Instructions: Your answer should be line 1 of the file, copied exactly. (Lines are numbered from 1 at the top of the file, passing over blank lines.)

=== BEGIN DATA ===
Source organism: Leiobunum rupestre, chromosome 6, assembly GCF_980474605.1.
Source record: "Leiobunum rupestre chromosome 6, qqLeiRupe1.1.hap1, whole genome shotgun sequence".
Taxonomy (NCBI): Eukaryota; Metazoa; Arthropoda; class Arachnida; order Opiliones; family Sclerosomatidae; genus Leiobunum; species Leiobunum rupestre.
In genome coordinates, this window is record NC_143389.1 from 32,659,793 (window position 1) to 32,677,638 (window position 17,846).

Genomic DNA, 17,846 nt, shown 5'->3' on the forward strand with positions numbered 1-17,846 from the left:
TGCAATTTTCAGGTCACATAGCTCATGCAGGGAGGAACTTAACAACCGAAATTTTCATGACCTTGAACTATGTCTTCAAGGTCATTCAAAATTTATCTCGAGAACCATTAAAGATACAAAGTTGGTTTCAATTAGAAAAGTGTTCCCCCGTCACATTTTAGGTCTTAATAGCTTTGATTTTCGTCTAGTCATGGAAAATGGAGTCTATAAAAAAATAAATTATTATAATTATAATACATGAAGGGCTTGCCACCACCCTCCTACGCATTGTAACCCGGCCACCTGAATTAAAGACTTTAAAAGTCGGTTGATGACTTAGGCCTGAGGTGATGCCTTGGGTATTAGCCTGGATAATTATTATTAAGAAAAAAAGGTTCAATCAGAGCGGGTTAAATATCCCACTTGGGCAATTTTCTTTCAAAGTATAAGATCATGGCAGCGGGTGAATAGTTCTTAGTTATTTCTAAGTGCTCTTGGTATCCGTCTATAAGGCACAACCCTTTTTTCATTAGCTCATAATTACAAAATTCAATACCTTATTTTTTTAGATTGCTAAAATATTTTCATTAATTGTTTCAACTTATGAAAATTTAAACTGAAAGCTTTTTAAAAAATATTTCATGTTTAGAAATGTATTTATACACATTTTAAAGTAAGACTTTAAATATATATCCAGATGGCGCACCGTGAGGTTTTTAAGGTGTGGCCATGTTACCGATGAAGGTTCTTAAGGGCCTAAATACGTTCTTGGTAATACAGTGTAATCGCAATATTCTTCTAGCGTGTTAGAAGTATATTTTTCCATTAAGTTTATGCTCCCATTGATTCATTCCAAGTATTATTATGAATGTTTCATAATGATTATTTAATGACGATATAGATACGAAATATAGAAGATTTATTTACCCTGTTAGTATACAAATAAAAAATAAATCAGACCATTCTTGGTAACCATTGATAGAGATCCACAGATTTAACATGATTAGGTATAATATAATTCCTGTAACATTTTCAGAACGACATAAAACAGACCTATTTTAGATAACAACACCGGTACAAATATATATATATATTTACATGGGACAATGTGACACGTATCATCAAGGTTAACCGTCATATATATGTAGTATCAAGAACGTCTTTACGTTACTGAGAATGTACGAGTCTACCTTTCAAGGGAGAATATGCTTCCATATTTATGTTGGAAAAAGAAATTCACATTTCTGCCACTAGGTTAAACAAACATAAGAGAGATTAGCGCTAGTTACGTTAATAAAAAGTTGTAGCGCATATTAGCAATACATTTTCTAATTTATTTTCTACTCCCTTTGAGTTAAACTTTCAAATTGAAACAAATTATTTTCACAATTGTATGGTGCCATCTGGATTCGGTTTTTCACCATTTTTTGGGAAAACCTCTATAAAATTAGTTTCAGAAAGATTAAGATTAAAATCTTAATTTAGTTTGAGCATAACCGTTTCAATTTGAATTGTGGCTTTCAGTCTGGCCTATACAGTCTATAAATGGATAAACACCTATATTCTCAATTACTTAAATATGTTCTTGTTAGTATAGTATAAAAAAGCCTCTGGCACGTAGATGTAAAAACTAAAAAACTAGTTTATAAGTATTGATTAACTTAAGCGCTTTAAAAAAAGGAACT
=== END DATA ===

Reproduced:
Source organism: Leiobunum rupestre, chromosome 6, assembly GCF_980474605.1.